Sitting here today, stuck on topics (after having spent the first few days of January planning most of them out) and I have typed, and deleted, and typed, and deleted. It looked something like this (my husband called it a reenactment of a Doogie Howser episode, I realized after the fact he is right):
Knowing when … delete
Standing up … delete
And here we are … 65 words in to the second post of 2019, and too many thoughts swirling through my head blocking out all the rest of what I intended to say this week.
With all of that said (and hopefully staying out of the way for the rest of this post) it’s a good point to consider – dealing with how to write a post, or article, or review when everything keeps insisting on taking you off track. Part of me wanted to just say no, this week is not happening, close up the laptop and call it a week. The other part of me, the part that digs in even when things seem bleak had other thoughts.
I’m in the process of planning out a new podcast series, researching a number of in depth article topics, setting up my reading list for book reviews for the year, and still working to plot out a story or two in my free time. While I am doing all of this on the side along with maintaining a full-time job, three kiddos, and being married it starts to feel a little overwhelming. When we get overwhelmed it’s easy to want to fold the cards, throw in the towel, just walk away and not look back – but that’s not who we want to be. I know that I have worked way too hard over the last year (this post marks post number 40) and we’re coming up on the one year anniversary of this blog. So instead, I want to consider how to minimize the overwhelmed, avoid the underwhelmed, and just be whelmed.
We don’t always get a say in how much ends up on our plate. We can’t control how much, or how little, someone else might impact the load. These are a majority of what leads to that overwhelmed feeling, and knowing this ahead of time makes a huge difference. Let yourself panic – just keep it down to earth. Shake your fists, let out a groan of stress filled aggravation. Then take a deep breath and start to make sense of what has to be done.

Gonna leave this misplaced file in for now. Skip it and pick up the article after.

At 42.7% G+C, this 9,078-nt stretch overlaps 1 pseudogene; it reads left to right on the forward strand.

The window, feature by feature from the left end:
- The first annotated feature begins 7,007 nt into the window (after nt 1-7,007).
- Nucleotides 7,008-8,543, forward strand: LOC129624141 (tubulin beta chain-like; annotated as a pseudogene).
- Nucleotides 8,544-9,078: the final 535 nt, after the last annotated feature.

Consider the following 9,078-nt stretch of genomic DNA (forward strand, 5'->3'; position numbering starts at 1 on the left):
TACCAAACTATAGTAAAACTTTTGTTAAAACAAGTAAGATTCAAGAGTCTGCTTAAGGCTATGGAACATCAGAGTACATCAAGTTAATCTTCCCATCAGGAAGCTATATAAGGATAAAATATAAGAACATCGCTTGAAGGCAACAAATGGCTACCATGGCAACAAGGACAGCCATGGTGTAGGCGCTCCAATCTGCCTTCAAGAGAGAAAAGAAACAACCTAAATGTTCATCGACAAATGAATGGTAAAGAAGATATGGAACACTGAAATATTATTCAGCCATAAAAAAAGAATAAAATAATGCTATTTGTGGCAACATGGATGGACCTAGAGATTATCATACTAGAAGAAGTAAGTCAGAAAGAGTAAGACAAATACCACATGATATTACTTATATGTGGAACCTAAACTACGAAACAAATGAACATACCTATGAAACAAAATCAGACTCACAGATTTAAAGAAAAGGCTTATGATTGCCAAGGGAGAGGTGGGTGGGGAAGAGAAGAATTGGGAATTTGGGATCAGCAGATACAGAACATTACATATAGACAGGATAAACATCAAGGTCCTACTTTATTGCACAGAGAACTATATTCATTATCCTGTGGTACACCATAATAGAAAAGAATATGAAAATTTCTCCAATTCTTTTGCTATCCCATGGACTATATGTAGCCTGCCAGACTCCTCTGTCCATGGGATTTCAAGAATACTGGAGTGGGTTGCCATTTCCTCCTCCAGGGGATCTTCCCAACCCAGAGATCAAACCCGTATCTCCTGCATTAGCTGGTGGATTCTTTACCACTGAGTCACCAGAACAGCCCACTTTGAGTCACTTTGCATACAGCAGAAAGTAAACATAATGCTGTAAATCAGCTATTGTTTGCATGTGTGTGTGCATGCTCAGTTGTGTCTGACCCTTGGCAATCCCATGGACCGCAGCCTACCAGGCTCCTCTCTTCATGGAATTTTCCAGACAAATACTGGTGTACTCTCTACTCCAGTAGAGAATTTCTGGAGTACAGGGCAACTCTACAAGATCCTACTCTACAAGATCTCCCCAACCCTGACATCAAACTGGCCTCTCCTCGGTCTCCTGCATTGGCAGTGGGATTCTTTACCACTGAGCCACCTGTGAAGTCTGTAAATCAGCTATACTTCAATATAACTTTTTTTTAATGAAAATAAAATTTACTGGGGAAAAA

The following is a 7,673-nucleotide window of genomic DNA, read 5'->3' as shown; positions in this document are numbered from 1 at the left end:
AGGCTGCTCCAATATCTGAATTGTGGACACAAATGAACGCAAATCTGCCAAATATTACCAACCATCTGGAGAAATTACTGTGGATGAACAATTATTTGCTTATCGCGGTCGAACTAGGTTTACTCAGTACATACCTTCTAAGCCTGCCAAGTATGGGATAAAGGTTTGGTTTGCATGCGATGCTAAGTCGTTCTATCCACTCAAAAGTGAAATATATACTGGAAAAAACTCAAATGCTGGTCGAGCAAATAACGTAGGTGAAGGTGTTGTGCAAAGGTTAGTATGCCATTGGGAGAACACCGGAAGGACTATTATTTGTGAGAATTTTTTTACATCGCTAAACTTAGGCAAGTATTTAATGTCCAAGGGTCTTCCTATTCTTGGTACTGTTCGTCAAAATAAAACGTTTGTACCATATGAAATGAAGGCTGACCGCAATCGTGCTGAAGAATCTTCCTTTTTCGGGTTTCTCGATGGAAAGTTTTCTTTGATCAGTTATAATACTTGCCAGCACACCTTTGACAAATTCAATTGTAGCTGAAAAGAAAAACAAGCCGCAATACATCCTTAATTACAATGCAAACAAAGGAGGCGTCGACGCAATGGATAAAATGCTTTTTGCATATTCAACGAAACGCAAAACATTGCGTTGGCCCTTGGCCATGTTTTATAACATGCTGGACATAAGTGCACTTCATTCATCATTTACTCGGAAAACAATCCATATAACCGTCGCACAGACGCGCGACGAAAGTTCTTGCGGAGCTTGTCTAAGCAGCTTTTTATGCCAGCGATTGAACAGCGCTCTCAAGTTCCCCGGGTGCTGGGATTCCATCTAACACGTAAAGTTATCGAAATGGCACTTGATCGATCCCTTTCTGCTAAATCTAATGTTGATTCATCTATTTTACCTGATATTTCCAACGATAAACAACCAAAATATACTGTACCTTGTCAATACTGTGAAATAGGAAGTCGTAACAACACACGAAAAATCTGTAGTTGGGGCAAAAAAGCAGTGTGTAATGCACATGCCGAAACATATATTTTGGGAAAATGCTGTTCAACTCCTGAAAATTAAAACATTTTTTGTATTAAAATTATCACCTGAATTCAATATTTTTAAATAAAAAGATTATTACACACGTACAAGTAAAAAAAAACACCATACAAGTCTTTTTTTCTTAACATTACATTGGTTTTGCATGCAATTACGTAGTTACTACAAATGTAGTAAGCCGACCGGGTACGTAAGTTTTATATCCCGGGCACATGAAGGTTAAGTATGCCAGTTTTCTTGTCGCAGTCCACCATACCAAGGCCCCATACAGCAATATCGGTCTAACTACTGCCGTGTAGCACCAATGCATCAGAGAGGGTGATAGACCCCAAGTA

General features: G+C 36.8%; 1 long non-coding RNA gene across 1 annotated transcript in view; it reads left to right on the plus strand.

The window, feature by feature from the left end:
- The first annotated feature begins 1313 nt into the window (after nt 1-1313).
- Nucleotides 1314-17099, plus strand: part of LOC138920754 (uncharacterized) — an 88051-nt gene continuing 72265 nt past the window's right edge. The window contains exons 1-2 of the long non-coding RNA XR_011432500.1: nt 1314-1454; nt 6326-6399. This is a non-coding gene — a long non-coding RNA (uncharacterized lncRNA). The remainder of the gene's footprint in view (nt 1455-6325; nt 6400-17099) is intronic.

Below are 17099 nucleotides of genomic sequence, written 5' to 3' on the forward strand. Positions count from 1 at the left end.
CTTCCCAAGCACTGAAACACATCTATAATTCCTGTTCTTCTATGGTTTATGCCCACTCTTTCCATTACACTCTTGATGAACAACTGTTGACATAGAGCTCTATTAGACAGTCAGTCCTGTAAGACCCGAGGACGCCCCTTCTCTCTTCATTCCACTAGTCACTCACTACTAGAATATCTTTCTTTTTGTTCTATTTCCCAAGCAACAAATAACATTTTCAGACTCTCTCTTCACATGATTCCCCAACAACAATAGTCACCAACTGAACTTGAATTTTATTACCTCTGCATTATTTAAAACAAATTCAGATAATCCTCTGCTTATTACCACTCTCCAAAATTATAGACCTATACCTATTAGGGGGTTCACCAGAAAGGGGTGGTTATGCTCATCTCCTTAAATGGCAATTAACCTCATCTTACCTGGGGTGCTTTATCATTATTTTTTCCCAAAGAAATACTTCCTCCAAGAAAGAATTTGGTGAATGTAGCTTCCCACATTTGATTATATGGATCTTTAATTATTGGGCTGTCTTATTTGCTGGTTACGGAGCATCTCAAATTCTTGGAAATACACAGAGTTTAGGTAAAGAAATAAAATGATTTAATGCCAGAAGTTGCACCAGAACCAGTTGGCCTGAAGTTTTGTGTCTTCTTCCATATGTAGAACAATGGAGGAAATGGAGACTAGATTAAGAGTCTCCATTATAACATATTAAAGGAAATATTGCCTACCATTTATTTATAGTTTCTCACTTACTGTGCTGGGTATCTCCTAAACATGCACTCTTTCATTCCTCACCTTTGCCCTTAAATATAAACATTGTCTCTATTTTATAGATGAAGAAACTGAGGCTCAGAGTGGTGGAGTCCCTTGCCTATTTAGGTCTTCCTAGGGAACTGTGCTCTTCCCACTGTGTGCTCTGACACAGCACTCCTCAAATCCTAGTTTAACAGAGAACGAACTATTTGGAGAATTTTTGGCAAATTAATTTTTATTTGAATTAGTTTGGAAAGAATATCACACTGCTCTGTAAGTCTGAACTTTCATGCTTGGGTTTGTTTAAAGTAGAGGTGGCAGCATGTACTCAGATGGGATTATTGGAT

Sometimes we have visions of projects that are going to be multi-faceted, contain many layers and that might lead to more than we can handle. Consider what actually has to be done. The bare minimum that will lead to success. Don’t stop there … just consider it for a moment.
Now, consider how to take that bare minimum and make the best impact possible while avoiding the opposite end of the spectrum … underwhelmed. You know what is needed to make what you have promised (yourself, a client, a friend, etc. …). Now raise that bar a little higher and make a list of things that you can add in that will make the statement really pop.
If you’re working out your blog posts for the year, keep them realistic. Consider how much time it takes you to write the post – is it an hour for 500 words? Make sure you know you have an hour every week available. If it’s a 2000 word article that will require intense research – make sure you give yourself a realistic deadline if you know you will have other projects on your plate.
It’s easy to get overwhelmed if we don’t plan. That’s when all the extra-shiny thoughts start to get in the way, and then it’s hard to focus on the point at hand. Bash the keyboard for a few minutes, type random words and delete, walk away and breathe – whatever you need to do to bring yourself back to the present and plan out a way to bring things back to a realistic and achievable point.
If you’re willing, I’d love to hear about how you have done with the whelms – over, under, and just plain whelmed. Let me know, either in the comments or feel free to contact me directly through the contact page or via email: firstname.lastname@example.org